A pride with no parade for Burma's first gay festival

A crowd of supporters surround a car carrying pro-democracy leader Aung Sung Suu Kyi in Rangoon, Burma Political reforms and a more liberal climate in Burma encouraged the gay community to stage the pride event

Hundreds of people in Burma have attended the country's first public gay pride event.

The festival reflects a new climate of political reform that has led to the election of a civilian government, ending 50 years of military rule.

Gay relationships are still a crime in Burma, but the law is not strictly enforced.

However activists say discrimination is rife and they want the law to be repealed.

Burma is a conservative, mainly Buddhist country where many gay men and women feel they cannot come out.

As such organisers decided against hosting a street parade, which is a traditional feature of gay pride events around the world.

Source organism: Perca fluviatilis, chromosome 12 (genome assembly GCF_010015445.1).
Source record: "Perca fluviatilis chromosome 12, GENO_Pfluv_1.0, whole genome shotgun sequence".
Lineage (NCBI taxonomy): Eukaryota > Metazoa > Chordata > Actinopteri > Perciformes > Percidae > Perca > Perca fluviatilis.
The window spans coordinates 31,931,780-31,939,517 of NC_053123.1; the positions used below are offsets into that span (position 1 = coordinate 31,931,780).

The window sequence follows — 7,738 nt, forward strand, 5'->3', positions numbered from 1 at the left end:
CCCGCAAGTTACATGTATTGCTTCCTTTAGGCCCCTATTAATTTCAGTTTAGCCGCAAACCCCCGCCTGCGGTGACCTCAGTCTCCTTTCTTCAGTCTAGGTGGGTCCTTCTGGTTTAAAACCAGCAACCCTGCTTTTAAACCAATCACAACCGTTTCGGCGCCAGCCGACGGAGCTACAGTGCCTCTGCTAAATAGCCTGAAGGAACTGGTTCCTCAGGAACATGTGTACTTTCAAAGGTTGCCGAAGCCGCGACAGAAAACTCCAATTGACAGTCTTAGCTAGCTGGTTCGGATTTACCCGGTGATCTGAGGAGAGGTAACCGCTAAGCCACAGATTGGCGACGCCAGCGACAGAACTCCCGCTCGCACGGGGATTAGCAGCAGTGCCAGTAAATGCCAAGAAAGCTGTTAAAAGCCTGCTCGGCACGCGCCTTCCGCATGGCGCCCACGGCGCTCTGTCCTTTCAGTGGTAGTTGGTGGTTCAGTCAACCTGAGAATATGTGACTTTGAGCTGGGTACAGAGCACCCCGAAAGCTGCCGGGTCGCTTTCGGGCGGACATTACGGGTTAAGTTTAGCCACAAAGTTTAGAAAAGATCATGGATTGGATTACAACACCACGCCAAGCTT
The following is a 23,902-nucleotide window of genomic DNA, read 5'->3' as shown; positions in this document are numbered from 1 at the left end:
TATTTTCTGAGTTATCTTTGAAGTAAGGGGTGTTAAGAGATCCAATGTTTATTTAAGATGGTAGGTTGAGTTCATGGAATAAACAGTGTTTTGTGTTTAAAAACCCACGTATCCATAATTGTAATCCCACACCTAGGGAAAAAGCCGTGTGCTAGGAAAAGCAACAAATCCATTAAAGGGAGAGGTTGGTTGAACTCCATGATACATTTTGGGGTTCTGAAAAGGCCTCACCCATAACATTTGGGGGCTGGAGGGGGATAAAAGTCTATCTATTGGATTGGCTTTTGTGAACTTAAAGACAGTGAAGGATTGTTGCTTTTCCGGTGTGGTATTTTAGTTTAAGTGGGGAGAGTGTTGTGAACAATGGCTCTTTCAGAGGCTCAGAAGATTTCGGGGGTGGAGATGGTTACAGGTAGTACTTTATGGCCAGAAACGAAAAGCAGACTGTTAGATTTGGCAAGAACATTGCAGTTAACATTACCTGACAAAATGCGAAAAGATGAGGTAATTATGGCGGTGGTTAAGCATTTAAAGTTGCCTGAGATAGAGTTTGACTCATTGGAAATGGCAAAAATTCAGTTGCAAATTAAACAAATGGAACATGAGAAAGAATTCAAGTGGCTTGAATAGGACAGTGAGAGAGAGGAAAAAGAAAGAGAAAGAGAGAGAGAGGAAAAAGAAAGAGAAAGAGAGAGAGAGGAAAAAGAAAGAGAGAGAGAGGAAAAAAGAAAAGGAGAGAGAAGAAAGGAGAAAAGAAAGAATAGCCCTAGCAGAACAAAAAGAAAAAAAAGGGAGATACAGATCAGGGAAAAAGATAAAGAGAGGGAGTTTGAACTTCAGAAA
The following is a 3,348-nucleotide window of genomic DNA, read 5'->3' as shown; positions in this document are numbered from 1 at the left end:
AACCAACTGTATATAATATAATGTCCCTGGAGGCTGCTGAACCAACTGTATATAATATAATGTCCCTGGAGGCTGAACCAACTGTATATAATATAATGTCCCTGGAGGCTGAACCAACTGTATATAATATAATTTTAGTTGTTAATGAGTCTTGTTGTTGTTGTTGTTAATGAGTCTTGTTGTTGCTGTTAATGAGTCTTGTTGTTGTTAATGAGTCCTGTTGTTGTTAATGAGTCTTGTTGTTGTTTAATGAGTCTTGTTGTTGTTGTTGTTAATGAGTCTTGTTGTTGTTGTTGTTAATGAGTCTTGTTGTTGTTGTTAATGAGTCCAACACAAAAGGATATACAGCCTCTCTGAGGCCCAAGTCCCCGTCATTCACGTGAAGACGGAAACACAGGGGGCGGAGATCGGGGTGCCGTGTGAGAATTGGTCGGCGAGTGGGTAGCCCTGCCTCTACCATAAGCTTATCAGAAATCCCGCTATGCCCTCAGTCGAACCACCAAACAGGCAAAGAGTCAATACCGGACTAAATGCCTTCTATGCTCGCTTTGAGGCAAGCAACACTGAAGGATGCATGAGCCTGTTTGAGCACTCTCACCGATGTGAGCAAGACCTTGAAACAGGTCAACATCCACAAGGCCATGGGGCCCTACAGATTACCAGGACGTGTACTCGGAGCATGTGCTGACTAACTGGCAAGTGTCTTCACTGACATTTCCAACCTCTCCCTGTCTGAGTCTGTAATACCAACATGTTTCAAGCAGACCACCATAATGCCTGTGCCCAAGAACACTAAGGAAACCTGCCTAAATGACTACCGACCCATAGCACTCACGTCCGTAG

Instead, around 400 people attended an evening of music and talks held in the ballroom of a hotel in Rangoon.

Other Burmese cities also took part in the event, which marks the International Day against Homophobia and Transphobia.

"In the past we didn't dare do this. We've been preparing to hold this event for a long timeā€¦ and today, finally it happened," gay make-up artist Min-Min told the AFP news agency.

Social taboos concerning sexuality have also had an impact on Burma's sexual health.

A United Nations report published two years ago said that 29% of gay men in some Burmese cities were HIV-positive.

More on This Story

Burma's Transition

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